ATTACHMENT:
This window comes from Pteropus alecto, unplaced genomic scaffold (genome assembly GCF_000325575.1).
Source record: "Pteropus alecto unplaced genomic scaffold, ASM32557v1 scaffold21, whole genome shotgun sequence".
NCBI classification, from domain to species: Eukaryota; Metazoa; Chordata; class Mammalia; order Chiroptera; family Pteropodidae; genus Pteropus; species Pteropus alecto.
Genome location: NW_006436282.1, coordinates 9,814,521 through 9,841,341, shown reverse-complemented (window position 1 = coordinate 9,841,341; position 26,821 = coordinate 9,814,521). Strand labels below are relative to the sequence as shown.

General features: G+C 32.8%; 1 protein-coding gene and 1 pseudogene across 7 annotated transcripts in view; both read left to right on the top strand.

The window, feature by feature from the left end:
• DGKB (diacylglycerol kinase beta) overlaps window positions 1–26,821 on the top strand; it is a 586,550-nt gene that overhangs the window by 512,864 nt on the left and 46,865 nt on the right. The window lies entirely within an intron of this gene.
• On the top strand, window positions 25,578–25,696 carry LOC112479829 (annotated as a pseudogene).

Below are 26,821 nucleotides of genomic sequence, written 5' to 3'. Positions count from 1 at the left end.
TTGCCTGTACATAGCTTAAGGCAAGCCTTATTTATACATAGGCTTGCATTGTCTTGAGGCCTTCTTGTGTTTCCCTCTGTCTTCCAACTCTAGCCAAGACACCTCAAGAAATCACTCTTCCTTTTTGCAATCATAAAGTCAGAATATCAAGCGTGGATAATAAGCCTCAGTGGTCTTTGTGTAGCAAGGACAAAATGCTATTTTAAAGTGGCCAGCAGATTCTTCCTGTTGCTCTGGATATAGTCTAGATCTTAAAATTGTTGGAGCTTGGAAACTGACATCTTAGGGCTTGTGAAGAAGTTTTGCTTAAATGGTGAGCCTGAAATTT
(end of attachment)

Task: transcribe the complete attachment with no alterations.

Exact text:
This window comes from Pteropus alecto, unplaced genomic scaffold (genome assembly GCF_000325575.1).
Source record: "Pteropus alecto unplaced genomic scaffold, ASM32557v1 scaffold21, whole genome shotgun sequence".
NCBI classification, from domain to species: Eukaryota; Metazoa; Chordata; class Mammalia; order Chiroptera; family Pteropodidae; genus Pteropus; species Pteropus alecto.
Genome location: NW_006436282.1, coordinates 9,814,521 through 9,841,341, shown reverse-complemented (window position 1 = coordinate 9,841,341; position 26,821 = coordinate 9,814,521). Strand labels below are relative to the sequence as shown.

General features: G+C 32.8%; 1 protein-coding gene and 1 pseudogene across 7 annotated transcripts in view; both read left to right on the top strand.

The window, feature by feature from the left end:
• DGKB (diacylglycerol kinase beta) overlaps window positions 1–26,821 on the top strand; it is a 586,550-nt gene that overhangs the window by 512,864 nt on the left and 46,865 nt on the right. The window lies entirely within an intron of this gene.
• On the top strand, window positions 25,578–25,696 carry LOC112479829 (annotated as a pseudogene).

Below are 26,821 nucleotides of genomic sequence, written 5' to 3'. Positions count from 1 at the left end.
TTGCCTGTACATAGCTTAAGGCAAGCCTTATTTATACATAGGCTTGCATTGTCTTGAGGCCTTCTTGTGTTTCCCTCTGTCTTCCAACTCTAGCCAAGACACCTCAAGAAATCACTCTTCCTTTTTGCAATCATAAAGTCAGAATATCAAGCGTGGATAATAAGCCTCAGTGGTCTTTGTGTAGCAAGGACAAAATGCTATTTTAAAGTGGCCAGCAGATTCTTCCTGTTGCTCTGGATATAGTCTAGATCTTAAAATTGTTGGAGCTTGGAAACTGACATCTTAGGGCTTGTGAAGAAGTTTTGCTTAAATGGTGAGCCTGAAATTT